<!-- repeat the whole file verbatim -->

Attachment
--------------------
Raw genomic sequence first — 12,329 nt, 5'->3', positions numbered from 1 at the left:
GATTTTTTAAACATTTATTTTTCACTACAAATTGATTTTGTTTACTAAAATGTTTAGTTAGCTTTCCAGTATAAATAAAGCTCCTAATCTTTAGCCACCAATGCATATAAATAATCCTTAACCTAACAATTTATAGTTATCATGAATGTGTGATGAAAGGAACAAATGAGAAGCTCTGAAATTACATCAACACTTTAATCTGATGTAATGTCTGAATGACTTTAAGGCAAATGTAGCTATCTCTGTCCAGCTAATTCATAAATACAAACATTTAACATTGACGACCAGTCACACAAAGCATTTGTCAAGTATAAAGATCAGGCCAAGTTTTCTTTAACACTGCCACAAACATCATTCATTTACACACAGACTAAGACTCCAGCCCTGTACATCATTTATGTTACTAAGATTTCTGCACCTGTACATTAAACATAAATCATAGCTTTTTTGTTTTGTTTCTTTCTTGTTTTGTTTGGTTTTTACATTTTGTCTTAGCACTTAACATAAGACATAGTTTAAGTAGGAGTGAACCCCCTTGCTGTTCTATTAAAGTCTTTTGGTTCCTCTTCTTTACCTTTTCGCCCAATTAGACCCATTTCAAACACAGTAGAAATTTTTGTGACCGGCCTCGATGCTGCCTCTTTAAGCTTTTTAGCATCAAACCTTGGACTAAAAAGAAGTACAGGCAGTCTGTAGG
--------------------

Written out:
Raw genomic sequence first — 12,329 nt, 5'->3', positions numbered from 1 at the left:
GATTTTTTAAACATTTATTTTTCACTACAAATTGATTTTGTTTACTAAAATGTTTAGTTAGCTTTCCAGTATAAATAAAGCTCCTAATCTTTAGCCACCAATGCATATAAATAATCCTTAACCTAACAATTTATAGTTATCATGAATGTGTGATGAAAGGAACAAATGAGAAGCTCTGAAATTACATCAACACTTTAATCTGATGTAATGTCTGAATGACTTTAAGGCAAATGTAGCTATCTCTGTCCAGCTAATTCATAAATACAAACATTTAACATTGACGACCAGTCACACAAAGCATTTGTCAAGTATAAAGATCAGGCCAAGTTTTCTTTAACACTGCCACAAACATCATTCATTTACACACAGACTAAGACTCCAGCCCTGTACATCATTTATGTTACTAAGATTTCTGCACCTGTACATTAAACATAAATCATAGCTTTTTTGTTTTGTTTCTTTCTTGTTTTGTTTGGTTTTTACATTTTGTCTTAGCACTTAACATAAGACATAGTTTAAGTAGGAGTGAACCCCCTTGCTGTTCTATTAAAGTCTTTTGGTTCCTCTTCTTTACCTTTTCGCCCAATTAGACCCATTTCAAACACAGTAGAAATTTTTGTGACCGGCCTCGATGCTGCCTCTTTAAGCTTTTTAGCATCAAACCTTGGACTAAAAAGAAGTACAGGCAGTCTGTAGG